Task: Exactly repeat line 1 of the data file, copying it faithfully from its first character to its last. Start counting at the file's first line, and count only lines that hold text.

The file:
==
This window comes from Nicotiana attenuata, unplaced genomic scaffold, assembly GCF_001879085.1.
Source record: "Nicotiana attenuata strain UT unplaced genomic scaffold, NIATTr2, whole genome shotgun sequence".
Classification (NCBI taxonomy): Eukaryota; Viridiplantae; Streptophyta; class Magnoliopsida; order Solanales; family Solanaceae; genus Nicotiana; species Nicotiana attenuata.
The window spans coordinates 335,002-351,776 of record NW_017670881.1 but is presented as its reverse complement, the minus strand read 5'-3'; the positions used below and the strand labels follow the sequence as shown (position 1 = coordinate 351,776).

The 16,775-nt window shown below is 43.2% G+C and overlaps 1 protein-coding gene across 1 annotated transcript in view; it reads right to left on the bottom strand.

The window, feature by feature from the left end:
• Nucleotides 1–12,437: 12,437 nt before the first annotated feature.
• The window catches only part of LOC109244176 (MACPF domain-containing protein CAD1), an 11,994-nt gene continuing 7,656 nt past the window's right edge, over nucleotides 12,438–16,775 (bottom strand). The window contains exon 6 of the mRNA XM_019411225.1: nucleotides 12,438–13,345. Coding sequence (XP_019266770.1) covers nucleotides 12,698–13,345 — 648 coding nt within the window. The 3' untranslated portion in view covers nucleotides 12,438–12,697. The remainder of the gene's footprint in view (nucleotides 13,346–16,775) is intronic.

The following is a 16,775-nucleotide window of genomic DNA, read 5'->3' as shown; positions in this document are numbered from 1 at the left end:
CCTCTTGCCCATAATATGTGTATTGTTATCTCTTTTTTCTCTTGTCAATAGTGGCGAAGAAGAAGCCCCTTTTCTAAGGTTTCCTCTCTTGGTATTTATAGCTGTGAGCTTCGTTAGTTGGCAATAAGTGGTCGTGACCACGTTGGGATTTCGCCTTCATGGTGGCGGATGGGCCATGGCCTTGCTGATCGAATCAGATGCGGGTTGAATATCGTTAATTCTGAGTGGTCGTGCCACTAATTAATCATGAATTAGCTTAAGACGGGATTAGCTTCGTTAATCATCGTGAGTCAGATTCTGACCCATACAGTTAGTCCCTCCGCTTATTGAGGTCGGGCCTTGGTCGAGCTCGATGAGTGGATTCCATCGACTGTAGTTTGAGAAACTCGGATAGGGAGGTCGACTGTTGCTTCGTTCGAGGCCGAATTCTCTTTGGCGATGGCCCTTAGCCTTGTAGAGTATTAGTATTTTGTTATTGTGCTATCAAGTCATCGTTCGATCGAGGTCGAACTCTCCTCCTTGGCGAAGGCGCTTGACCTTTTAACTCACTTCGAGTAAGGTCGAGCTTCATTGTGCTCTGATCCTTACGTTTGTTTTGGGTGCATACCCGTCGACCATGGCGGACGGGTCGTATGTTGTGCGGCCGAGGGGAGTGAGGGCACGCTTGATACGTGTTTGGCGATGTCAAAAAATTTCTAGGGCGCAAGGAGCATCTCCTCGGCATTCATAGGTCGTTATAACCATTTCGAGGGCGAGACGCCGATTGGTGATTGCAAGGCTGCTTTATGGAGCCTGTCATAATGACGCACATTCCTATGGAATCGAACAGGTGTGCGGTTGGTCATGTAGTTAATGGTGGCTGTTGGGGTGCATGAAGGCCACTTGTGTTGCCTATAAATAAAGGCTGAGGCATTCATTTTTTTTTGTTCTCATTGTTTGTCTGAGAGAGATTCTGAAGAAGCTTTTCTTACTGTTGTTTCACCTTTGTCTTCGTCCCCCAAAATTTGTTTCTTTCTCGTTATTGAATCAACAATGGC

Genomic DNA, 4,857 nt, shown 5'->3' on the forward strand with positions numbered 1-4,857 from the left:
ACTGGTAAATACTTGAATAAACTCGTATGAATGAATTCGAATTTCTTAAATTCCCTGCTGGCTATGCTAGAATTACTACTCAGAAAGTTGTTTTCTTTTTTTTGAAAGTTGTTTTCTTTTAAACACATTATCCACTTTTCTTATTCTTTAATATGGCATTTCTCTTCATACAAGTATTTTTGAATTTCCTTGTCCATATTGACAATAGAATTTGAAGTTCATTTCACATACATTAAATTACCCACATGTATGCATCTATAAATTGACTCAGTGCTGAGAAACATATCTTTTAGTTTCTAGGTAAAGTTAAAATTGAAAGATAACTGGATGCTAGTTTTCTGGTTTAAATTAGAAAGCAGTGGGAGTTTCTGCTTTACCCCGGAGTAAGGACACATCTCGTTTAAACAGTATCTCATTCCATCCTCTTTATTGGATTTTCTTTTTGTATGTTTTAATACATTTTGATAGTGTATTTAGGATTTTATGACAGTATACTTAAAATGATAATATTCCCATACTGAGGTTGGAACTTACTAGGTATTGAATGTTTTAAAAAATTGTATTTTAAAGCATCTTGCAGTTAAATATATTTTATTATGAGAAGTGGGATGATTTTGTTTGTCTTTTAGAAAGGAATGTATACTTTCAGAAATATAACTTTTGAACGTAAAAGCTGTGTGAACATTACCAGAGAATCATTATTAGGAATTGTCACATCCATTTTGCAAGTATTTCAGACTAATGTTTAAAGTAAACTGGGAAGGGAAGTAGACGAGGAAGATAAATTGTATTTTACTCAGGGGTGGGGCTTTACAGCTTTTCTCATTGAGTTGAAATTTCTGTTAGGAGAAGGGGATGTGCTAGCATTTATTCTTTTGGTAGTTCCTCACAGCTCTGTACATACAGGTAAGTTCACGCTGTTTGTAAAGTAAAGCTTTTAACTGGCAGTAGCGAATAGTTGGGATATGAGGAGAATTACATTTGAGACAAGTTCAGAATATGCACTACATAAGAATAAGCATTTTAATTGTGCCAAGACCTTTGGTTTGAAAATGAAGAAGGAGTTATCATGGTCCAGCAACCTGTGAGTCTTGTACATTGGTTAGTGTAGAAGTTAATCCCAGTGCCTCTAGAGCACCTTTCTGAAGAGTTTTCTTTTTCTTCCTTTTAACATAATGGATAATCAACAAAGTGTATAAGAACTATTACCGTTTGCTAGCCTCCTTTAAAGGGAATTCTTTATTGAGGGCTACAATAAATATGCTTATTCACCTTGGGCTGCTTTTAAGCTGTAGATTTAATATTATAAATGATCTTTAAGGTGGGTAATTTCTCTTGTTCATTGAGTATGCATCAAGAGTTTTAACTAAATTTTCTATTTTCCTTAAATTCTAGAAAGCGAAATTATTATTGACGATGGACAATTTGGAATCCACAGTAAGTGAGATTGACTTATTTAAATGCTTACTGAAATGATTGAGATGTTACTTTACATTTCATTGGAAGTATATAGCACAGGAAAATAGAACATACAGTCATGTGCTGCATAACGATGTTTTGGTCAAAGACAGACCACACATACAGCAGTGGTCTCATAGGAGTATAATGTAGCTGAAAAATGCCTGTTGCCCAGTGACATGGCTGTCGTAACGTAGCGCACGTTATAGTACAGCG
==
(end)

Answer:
This window comes from Nicotiana attenuata, unplaced genomic scaffold, assembly GCF_001879085.1.